cloud computing distilled
This is how I think of cloud computing.
In the beginning ... the landscape
Services - People started to create services over the web that became building blocks for larger applications. This is part of Web 2.0.
Distributed computing - Because processor speed increases were slowing, there was pressure to shift from one computer to many.
Virtualization - People began to abstract the hardware away, allowing machines to be virtualized and share hardware resources.
Google engineers invent simple distributed computing model MapReduce, published in 2004, and highly scalable distributed platforms GFS (2003) and BigTable (2006). These made scalable (big), distributed computing popular and useful. Economies of scale ensue, Google dominates search, rolls out large applications at minimal risk.
Amazon invents virtual machine provisioning service around 2006. This makes infrastructure scalable (flexible) and easy, consolidating IT effort, taking advantage of economies of scale.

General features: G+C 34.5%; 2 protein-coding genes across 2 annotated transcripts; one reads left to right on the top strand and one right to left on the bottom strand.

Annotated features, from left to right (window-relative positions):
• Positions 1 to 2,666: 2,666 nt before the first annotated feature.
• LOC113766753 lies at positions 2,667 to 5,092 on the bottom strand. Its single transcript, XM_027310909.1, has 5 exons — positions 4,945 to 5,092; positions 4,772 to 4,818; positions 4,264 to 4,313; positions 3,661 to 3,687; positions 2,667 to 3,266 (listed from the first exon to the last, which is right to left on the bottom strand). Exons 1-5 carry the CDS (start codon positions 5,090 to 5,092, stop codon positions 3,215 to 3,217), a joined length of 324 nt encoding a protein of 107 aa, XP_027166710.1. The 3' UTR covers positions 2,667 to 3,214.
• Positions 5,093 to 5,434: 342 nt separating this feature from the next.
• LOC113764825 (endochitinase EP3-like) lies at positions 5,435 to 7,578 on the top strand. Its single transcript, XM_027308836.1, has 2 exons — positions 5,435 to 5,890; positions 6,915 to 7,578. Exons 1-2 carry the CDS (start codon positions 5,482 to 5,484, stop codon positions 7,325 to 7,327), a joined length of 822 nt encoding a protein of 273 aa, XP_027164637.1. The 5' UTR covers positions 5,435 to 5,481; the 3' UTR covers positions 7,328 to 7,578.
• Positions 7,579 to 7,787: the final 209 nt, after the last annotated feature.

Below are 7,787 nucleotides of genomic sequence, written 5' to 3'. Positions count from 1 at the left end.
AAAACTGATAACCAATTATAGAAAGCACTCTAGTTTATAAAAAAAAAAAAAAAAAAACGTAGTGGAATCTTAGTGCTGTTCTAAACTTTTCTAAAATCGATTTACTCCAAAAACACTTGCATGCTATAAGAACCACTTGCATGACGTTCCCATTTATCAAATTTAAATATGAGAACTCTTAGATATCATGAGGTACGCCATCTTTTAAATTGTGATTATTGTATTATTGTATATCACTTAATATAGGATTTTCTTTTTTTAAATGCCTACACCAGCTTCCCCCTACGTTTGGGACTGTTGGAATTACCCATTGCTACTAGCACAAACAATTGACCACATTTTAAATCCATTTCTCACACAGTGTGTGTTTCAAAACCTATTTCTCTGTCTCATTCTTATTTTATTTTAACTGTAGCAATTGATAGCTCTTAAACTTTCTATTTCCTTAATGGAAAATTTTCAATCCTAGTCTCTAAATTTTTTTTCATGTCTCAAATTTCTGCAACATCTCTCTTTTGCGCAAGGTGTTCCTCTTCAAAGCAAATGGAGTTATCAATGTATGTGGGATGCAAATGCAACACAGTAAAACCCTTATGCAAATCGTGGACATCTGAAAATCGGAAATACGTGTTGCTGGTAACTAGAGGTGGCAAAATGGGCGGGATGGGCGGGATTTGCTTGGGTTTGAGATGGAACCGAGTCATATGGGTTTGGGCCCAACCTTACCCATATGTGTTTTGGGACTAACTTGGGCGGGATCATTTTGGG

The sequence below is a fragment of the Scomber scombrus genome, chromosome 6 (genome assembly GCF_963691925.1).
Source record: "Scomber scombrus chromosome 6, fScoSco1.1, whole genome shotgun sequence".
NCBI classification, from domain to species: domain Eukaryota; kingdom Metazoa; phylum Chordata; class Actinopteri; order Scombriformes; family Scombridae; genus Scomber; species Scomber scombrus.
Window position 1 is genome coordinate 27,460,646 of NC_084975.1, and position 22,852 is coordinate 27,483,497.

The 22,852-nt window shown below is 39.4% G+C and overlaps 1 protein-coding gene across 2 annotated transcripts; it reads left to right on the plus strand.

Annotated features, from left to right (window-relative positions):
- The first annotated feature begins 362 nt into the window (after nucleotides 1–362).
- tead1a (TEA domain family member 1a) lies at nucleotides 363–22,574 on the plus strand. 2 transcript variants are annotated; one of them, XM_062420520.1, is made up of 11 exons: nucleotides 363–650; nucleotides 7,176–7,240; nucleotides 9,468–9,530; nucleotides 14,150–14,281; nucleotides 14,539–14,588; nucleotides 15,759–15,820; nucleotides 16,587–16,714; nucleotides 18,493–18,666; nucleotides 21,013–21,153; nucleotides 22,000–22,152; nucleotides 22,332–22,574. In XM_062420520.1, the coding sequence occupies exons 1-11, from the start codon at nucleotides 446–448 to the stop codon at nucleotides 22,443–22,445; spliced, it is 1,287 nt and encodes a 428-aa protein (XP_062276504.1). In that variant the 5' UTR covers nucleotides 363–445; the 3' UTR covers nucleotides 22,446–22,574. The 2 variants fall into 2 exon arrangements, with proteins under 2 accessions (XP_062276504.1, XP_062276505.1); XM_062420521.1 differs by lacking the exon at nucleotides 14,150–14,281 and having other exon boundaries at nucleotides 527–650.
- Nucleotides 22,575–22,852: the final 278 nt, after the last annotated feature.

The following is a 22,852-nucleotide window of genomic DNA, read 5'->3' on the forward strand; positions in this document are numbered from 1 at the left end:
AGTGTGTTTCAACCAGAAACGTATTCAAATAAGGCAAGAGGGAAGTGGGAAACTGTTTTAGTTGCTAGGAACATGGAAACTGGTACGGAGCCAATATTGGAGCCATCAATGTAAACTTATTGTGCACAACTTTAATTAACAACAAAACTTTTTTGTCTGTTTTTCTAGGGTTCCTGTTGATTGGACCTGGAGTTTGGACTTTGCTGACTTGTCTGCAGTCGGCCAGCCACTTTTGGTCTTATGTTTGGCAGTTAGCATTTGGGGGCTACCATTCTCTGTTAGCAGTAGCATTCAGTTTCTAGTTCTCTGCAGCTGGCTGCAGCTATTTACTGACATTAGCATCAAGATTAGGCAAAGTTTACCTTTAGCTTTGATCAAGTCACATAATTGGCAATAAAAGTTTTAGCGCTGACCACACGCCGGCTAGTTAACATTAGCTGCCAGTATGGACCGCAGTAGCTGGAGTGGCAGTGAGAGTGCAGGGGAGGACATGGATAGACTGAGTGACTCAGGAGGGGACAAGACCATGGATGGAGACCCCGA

Scalable infrastructures are hard to build. These companies could only do it because of their extreme IT demands, their large size, and willingness to abandon existing solutions. Now that they've achieved this, everyone can use the same principles and enjoy the same benefits, either by building their own infrastructures according to these models or using existing systems.
Democratization of Scalability, Economies of Scale
Amazon creates services to let consumers use their infrastructure, Amazon EC2
Google creates public web applications on their private infrastructure, GMail, Google Docs, GoogleApps.
Google creates services for consumers to create web apps on their platform, Google AppEngine
Apache Hadoop implements an open source version of GFS (known as HDFS) and MapReduce.
Everyone else is doing roughly the same thing. The economies of scale make using these systems cheaper than in-house, or traditional shared-memory (non-distributed) systems. Because of this, lots of people are excited.